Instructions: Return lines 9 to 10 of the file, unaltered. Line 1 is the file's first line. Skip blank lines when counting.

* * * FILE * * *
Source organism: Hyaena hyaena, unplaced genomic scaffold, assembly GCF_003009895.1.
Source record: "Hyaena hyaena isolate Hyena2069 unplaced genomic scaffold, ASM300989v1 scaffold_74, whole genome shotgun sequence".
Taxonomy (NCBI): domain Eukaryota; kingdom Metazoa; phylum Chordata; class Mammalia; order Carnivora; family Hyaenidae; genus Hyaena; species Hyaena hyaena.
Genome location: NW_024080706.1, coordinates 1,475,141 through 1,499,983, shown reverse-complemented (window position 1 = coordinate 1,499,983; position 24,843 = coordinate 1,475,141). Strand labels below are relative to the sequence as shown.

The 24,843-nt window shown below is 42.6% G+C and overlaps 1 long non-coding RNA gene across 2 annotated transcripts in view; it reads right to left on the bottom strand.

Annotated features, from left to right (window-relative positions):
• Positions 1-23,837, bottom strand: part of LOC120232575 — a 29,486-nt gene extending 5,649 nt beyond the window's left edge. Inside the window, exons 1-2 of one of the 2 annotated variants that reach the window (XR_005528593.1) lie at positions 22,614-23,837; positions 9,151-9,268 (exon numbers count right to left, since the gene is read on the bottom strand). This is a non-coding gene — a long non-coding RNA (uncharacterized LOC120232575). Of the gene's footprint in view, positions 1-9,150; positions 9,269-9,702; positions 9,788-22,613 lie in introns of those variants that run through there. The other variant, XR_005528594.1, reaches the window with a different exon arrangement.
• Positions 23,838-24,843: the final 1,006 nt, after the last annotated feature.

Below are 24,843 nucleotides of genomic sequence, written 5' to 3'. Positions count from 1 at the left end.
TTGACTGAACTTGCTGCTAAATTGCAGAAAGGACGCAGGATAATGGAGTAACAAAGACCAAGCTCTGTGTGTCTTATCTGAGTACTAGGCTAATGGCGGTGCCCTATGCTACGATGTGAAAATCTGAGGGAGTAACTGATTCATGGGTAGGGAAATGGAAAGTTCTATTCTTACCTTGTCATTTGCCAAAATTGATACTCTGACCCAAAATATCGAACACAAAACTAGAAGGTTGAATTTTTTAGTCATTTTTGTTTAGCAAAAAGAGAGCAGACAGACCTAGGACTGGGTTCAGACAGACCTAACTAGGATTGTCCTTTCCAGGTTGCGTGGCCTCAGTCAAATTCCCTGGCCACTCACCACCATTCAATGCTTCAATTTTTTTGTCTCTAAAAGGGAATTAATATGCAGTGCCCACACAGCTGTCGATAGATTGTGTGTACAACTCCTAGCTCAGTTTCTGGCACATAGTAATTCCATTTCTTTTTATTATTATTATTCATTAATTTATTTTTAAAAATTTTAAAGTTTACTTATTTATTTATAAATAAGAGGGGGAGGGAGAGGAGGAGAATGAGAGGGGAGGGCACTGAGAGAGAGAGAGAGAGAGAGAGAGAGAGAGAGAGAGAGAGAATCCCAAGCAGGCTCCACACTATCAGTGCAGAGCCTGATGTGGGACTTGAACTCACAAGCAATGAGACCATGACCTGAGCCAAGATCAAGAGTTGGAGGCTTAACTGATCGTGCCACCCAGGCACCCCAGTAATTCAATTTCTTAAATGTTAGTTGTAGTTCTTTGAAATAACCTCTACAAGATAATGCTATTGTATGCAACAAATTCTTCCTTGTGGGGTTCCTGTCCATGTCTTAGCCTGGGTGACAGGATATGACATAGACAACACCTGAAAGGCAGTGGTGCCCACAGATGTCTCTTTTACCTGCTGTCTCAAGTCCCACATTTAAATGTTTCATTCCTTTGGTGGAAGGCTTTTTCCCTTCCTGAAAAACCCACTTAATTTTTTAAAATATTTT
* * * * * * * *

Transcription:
Below are 24,843 nucleotides of genomic sequence, written 5' to 3'. Positions count from 1 at the left end.
TTGACTGAACTTGCTGCTAAATTGCAGAAAGGACGCAGGATAATGGAGTAACAAAGACCAAGCTCTGTGTGTCTTATCTGAGTACTAGGCTAATGGCGGTGCCCTATGCTACGATGTGAAAATCTGAGGGAGTAACTGATTCATGGGTAGGGAAATGGAAAGTTCTATTCTTACCTTGTCATTTGCCAAAATTGATACTCTGACCCAAAATATCGAACACAAAACTAGAAGGTTGAATTTTTTAGTCATTTTTGTTTAGCAAAAAGAGAGCAGACAGACCTAGGACTGGGTTCAGACAGACCTAACTAGGATTGTCCTTTCCAGGTTGCGTGGCCTCAGTCAAATTCCCTGGCCACTCACCACCATTCAATGCTTCAATTTTTTTGTCTCTAAAAGGGAATTAATATGCAGTGCCCACACAGCTGTCGATAGATTGTGTGTACAACTCCTAGCTCAGTTTCTGGCACATAGTAATTCCATTTCTTTTTATTATTATTATTCATTAATTTATTTTTAAAAATTTTAAAGTTTACTTATTTATTTATAAATAAGAGGGGGAGGGAGAGGAGGAGAATGAGAGGGGAGGGCACTGAGAGAGAGAGAGAGAGAGAGAGAGAGAGAGAGAGAGAGAGAATCCCAAGCAGGCTCCACACTATCAGTGCAGAGCCTGATGTGGGACTTGAACTCACAAGCAATGAGACCATGACCTGAGCCAAGATCAAGAGTTGGAGGCTTAACTGATCGTGCCACCCAGGCACCCCAGTAATTCAATTTCTTAAATGTTAGTTGTAGTTCTTTGAAATAACCTCTACAAGATAATGCTATTGTATGCAACAAATTCTTCCTTGTGGGGTTCCTGTCCATGTCTTAGCCTGGGTGACAGGATATGACATAGACAACACCTGAAAGGCAGTGGTGCCCACAGATGTCTCTTTTACCTGCTGTCTCAAGTCCCACATTTAAATGTTTCATTCCTTTGGTGGAAGGCTTTTTCCCTTCCTGAAAAACCCACTTAATTTTTTAAAATATTTT